The continuing reports of harassment and assault from the entertainment industry and political circles are shocking only in that they provide a clear picture of just how prevalent this behavior is. Many columnists and pundits have commented that it’s hard to work out exactly what is inappropriate (a squeeze of the upper arm? a hand on the knee? a pat on the bum?) Honestly, it’s not that bloody complicated. If you start from a position that everybody is entitled to their own bodily integrity, then there’s no need to feel anxious and hamstrung. If we’re all treating each other with mutual, equal respect, then it won’t be difficult to judge ‘the line’ between predatory behaviour and genuine compliments. If this honestly still doesn’t clarify things, then just always consider whether you’d behave the same way towards someone of your own gender (or indeed, someone not the gender/physical type of your personal sexual preference – harassment and assault are not purely an issue of man on woman, even if that is the huge majority of cases).
Feminism is all about this form of equality, and it’s literally easy enough for children to understand - when my three-year-old says goodbye to his friends after a playdate, I suggest that he asks if they’d like a hug. The same goes for when my sons’ grandparents visit – I ask the boys if they would like to have a hug. It’s a lot less awkward in practice than it sounds, and hopefully teaches them to respect their own bodies just as they respect others. For all the reasons that I’ve mentioned before, men often feel unable to report when they have been harassed or assaulted, and learning that all bodies are worthy of respect is a surely a good step in combatting this taboo.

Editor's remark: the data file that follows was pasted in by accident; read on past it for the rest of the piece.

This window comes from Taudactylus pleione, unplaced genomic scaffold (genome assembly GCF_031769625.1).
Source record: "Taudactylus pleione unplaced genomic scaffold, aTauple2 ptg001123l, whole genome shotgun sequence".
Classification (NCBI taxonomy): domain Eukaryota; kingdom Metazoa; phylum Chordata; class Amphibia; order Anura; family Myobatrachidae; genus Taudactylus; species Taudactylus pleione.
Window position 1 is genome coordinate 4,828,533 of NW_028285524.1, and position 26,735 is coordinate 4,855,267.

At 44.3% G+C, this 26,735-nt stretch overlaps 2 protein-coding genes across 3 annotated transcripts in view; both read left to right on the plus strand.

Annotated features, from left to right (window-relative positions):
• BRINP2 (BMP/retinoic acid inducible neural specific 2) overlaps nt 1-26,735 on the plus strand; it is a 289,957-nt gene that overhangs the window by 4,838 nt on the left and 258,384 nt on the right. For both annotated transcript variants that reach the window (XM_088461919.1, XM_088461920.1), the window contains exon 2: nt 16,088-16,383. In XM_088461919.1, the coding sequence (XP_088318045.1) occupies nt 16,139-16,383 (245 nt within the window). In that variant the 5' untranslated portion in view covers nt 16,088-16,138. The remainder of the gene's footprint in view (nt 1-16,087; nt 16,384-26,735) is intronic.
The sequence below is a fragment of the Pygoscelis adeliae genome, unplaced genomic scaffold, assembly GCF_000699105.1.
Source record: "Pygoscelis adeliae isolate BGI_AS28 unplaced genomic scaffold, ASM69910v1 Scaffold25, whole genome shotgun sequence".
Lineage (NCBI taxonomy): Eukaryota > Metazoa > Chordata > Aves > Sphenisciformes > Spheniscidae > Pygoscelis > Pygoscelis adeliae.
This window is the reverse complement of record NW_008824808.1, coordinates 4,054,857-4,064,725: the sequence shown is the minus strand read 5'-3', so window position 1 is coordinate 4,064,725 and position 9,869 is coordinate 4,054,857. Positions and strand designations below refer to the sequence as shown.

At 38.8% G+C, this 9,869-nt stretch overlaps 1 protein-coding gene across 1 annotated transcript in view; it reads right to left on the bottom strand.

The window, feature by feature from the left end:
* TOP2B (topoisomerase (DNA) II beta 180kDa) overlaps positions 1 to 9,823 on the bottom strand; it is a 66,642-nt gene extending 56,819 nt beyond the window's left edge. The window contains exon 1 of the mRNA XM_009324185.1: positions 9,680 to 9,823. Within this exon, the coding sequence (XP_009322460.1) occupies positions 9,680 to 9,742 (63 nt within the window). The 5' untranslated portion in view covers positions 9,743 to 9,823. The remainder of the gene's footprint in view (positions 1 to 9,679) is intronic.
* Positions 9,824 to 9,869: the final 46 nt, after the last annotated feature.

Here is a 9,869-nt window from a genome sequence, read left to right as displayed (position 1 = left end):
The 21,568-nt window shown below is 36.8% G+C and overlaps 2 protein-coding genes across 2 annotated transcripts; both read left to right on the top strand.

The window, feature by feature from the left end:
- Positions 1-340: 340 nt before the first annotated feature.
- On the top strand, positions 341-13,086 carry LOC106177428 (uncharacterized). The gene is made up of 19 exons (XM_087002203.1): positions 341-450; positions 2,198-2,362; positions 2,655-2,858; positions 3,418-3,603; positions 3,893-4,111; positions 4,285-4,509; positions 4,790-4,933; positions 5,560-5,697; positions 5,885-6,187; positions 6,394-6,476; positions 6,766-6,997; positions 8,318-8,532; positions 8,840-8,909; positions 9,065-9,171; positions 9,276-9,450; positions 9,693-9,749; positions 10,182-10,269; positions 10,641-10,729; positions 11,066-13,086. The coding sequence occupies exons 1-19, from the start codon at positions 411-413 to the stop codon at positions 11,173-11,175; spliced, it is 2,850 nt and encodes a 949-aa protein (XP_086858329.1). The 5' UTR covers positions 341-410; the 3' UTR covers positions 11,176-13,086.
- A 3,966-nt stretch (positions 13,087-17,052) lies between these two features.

Part of growing up is realizing that many people you encounter will behave like fuckwits, but feminism makes it a level playing field on which to be a fuckwit. It also means any form of sexual harassment or assault would become so clearly unacceptable, that silence, or the fear that you won’t be believed, would ideally become unthinkable.
Feminism is for everyone. It means little girls need not grow up believing that their faces and bodies are the only things of value, and that my sons can choose the ‘pink’ magazine at the newsagents without the man behind the counter having an opinion (obviously kids’ magazines are an entire blog post of seething parental rage on their own…) It means that my amazing guy friends, who have always been feminists, can actually call themselves that, only increasing the volume of our call for equality, and an end to the insidious and downright dangerous prevalence of casual, ingrained misogyny. They in turn can continue to provide the positive male role models for my sons, who will hopefully reach adulthood in a world where feminism is no longer a hot topic of conversation, because its central aims will be just part of the status quo. And, if this isn’t the case, they will be able to actively participate in achieving this goal.
P.S. My amazing pussyhat pin is by the wonderful Sophia 203, @p_ssyhatpin_bysophia203 on Instagram.